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To Hell and Back

Read here about the true biblical hell — from one who has been there!


ON SUNDAY, July 12, I went to hell. On that day Jerusalem's sun stood directly overhead as I paused to recheck my map. If my bearings were correct, hell's very threshold lay before me!

I had just left the Old City of Jerusalem through the Dung Gate, one of the eight gates in the old Turkish wall. I had headed west on the road paralleling the wall, then around the area known today as Mount Zion. From there I began my descent into the Lower Regions.


The "House of Hades"

The notion that a mortal might actually visit hell — and return — has been a source of fascination to people of almost every age.

Since ancient times, the abode of the dead has been viewed as lying deep underground, with various entrances on the earth's surface — through caverns, volcanoes, underground rivers and the like. Ancient peoples — Greeks and Romans especially — reveled in fanciful accounts of heroes who dared pass through these fearful portals and into the Dark Realm.

One of the earliest accounts of such a journey is found in The Odyssey. It is an ancient epic poem by the Greek poet Homer (8th century B.C). Homer writes of the Greek hero Odysseus (Ulysses), the lost king of Ithaca, who wandered the seas in search of his home for 10 years following the fall of Troy. In desperation, Odysseus reputedly found his way into the "abode of departed spirits" to learn from the ghost of a famous seer how he might find his home.

The underworld described by Homer was a shadowy place of dreary darkness lying-beneath the secret places of the earth. Though a place of gloom, it was not pictured as one of punishment and torture as is the traditional Christian or Oriental hell.

Homer called the place of the dead the "House of Hades." Hades (the Romans called him Pluto) was the Greek king of the underworld, god of death. Eventually, Hades became the common name for the underworld itself.

The ancient classicists believed that five rivers flowed through the underworld. The principal one was the Styx, across which the aged boatman Charon ferried the souls of the dead. (The Styx was an actual stream that disappeared underground in Arcadia in Greece)

In the Aeneid, an epic by the Roman poet Virgil, the Trojan hero Aeneas, fleeing the burning ruins of Troy after the Greek victory, successfully besought the ferryman Charon for passage into the infernal region to consult his dead father. (Virgil preferred the name Tartarus to Hades for the fabled infernal region) Aeneas entered the underworld through a cavern at a foul-smelling lake near Naples in Italy. Descending on a road wrapped in shadows, he encountered numerous horrors and frightful terrors.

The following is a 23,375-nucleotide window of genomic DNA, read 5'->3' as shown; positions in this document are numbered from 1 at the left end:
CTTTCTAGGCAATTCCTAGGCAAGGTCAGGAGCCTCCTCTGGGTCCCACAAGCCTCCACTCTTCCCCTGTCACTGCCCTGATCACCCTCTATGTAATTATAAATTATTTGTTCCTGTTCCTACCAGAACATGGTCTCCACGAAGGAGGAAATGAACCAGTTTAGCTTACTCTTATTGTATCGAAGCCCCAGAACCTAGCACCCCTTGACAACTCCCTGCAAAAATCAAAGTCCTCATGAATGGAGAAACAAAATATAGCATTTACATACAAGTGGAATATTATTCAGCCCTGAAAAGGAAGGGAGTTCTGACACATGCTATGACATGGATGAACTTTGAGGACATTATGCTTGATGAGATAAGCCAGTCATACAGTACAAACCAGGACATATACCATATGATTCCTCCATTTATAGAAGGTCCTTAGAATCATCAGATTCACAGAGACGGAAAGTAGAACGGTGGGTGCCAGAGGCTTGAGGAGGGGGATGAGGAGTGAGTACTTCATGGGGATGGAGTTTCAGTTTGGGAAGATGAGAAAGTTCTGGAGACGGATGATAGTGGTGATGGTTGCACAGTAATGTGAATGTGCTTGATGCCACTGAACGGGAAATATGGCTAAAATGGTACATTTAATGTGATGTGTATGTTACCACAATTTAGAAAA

Tartarus (or Tartaros) was a named used by the later classical writers such as Virgil as another name for Hades. Homer, on the other hand, described Tartarus as a different place, lying as far beneath Hades as Hades is beneath the earth. It was in this bottomless pit of Tartarus, according to classical mythology, that the Greek god Zeus confined those who had resisted him.

Another hero of ancient Greece, the legendary Hercules, also reputedly traveled to the lower world. One of his famous Twelve Labors was to fetch up from Hades the triple-headed, dragon-tailed dog Cerberus, the feared guardian of Hades' gates.

Many other ancients are said to have made the fearsome journey into Hades, including Theseus of Athens, Orpheus the musician, the princess Psyche and the twin Pollux, in search of his dead brother Castor.


The Inferno

Possibly the best-known "journey" of all is that of Dante Alighieri (1265-1321), the medieval Italian poet. His travels among the damned are recorded in The Inferno. It is the first part of his three-part Divine Comedy, an account of his imaginary journeys through hell, purgatory and heaven.

Dante is conducted through hell by the spirit of the Roman poet Virgil. The trip begins on Good Friday, A.D. 1300, in a wooded area near Jerusalem. Over the gate of hell the two travelers find a fearful and now famous inscription:


Dante then witnesses in his imagination the eternal torments of the wicked. He describes hell as being divided into various levels, descending conically into the earth. Souls suffer punishments appropriate to their sins. Hypocrites, for example, wear gowns brilliant outwardly, but made of heavy lead instead of cloth. They must bear the weight of them forever. Gluttons are doomed to forever lie like pigs in a foul-smelling sty under a cold, eternal rain. Dante's descriptions are vivid — and frightening.